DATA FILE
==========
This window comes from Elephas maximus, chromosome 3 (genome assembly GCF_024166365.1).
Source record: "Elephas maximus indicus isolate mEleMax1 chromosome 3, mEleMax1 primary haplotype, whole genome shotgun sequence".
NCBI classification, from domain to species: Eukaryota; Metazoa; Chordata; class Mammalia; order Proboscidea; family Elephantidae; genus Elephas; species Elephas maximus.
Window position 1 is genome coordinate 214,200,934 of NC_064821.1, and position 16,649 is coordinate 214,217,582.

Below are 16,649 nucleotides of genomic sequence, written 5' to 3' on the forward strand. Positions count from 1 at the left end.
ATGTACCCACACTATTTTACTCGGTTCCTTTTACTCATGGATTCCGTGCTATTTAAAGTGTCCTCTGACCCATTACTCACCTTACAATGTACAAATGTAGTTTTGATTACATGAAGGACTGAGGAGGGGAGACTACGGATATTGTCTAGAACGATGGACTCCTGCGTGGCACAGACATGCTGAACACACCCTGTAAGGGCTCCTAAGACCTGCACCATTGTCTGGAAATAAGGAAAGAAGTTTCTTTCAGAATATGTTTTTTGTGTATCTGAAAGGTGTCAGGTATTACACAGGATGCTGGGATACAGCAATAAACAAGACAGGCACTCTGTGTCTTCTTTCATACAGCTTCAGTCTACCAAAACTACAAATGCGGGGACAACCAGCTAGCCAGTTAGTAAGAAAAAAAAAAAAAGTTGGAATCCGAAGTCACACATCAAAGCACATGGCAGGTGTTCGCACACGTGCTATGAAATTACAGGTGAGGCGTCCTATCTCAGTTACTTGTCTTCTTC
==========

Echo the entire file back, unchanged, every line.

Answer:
This window comes from Elephas maximus, chromosome 3 (genome assembly GCF_024166365.1).
Source record: "Elephas maximus indicus isolate mEleMax1 chromosome 3, mEleMax1 primary haplotype, whole genome shotgun sequence".
NCBI classification, from domain to species: Eukaryota; Metazoa; Chordata; class Mammalia; order Proboscidea; family Elephantidae; genus Elephas; species Elephas maximus.
Window position 1 is genome coordinate 214,200,934 of NC_064821.1, and position 16,649 is coordinate 214,217,582.

Below are 16,649 nucleotides of genomic sequence, written 5' to 3' on the forward strand. Positions count from 1 at the left end.
ATGTACCCACACTATTTTACTCGGTTCCTTTTACTCATGGATTCCGTGCTATTTAAAGTGTCCTCTGACCCATTACTCACCTTACAATGTACAAATGTAGTTTTGATTACATGAAGGACTGAGGAGGGGAGACTACGGATATTGTCTAGAACGATGGACTCCTGCGTGGCACAGACATGCTGAACACACCCTGTAAGGGCTCCTAAGACCTGCACCATTGTCTGGAAATAAGGAAAGAAGTTTCTTTCAGAATATGTTTTTTGTGTATCTGAAAGGTGTCAGGTATTACACAGGATGCTGGGATACAGCAATAAACAAGACAGGCACTCTGTGTCTTCTTTCATACAGCTTCAGTCTACCAAAACTACAAATGCGGGGACAACCAGCTAGCCAGTTAGTAAGAAAAAAAAAAAAAGTTGGAATCCGAAGTCACACATCAAAGCACATGGCAGGTGTTCGCACACGTGCTATGAAATTACAGGTGAGGCGTCCTATCTCAGTTACTTGTCTTCTTC